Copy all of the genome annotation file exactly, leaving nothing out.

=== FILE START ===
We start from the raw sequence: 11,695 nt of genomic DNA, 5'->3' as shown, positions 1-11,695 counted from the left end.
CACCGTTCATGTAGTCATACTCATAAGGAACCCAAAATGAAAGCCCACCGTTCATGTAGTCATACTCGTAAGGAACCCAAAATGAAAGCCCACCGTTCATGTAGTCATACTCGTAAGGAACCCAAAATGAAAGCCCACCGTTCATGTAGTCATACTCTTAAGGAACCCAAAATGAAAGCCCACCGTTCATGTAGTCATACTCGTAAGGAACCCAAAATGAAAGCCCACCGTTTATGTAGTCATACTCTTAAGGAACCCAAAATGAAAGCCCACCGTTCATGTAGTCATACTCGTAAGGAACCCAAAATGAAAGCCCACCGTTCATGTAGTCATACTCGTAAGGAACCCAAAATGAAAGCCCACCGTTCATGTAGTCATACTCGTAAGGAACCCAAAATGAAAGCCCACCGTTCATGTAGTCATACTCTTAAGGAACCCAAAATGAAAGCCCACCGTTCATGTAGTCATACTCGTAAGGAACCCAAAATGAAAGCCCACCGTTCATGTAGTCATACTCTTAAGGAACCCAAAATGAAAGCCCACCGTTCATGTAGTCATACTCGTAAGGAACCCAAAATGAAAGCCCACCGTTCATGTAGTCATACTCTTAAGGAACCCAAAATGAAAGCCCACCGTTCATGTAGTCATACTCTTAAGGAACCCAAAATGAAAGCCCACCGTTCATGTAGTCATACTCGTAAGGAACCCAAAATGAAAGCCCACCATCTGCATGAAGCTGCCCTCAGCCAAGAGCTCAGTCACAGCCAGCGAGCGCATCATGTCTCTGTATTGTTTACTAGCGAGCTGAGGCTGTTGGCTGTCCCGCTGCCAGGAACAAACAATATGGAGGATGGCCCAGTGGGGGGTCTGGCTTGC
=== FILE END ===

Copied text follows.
We start from the raw sequence: 11,695 nt of genomic DNA, 5'->3' as shown, positions 1-11,695 counted from the left end.
CACCGTTCATGTAGTCATACTCATAAGGAACCCAAAATGAAAGCCCACCGTTCATGTAGTCATACTCGTAAGGAACCCAAAATGAAAGCCCACCGTTCATGTAGTCATACTCGTAAGGAACCCAAAATGAAAGCCCACCGTTCATGTAGTCATACTCTTAAGGAACCCAAAATGAAAGCCCACCGTTCATGTAGTCATACTCGTAAGGAACCCAAAATGAAAGCCCACCGTTTATGTAGTCATACTCTTAAGGAACCCAAAATGAAAGCCCACCGTTCATGTAGTCATACTCGTAAGGAACCCAAAATGAAAGCCCACCGTTCATGTAGTCATACTCGTAAGGAACCCAAAATGAAAGCCCACCGTTCATGTAGTCATACTCGTAAGGAACCCAAAATGAAAGCCCACCGTTCATGTAGTCATACTCTTAAGGAACCCAAAATGAAAGCCCACCGTTCATGTAGTCATACTCGTAAGGAACCCAAAATGAAAGCCCACCGTTCATGTAGTCATACTCTTAAGGAACCCAAAATGAAAGCCCACCGTTCATGTAGTCATACTCGTAAGGAACCCAAAATGAAAGCCCACCGTTCATGTAGTCATACTCTTAAGGAACCCAAAATGAAAGCCCACCGTTCATGTAGTCATACTCTTAAGGAACCCAAAATGAAAGCCCACCGTTCATGTAGTCATACTCGTAAGGAACCCAAAATGAAAGCCCACCATCTGCATGAAGCTGCCCTCAGCCAAGAGCTCAGTCACAGCCAGCGAGCGCATCATGTCTCTGTATTGTTTACTAGCGAGCTGAGGCTGTTGGCTGTCCCGCTGCCAGGAACAAACAATATGGAGGATGGCCCAGTGGGGGGTCTGGCTTGC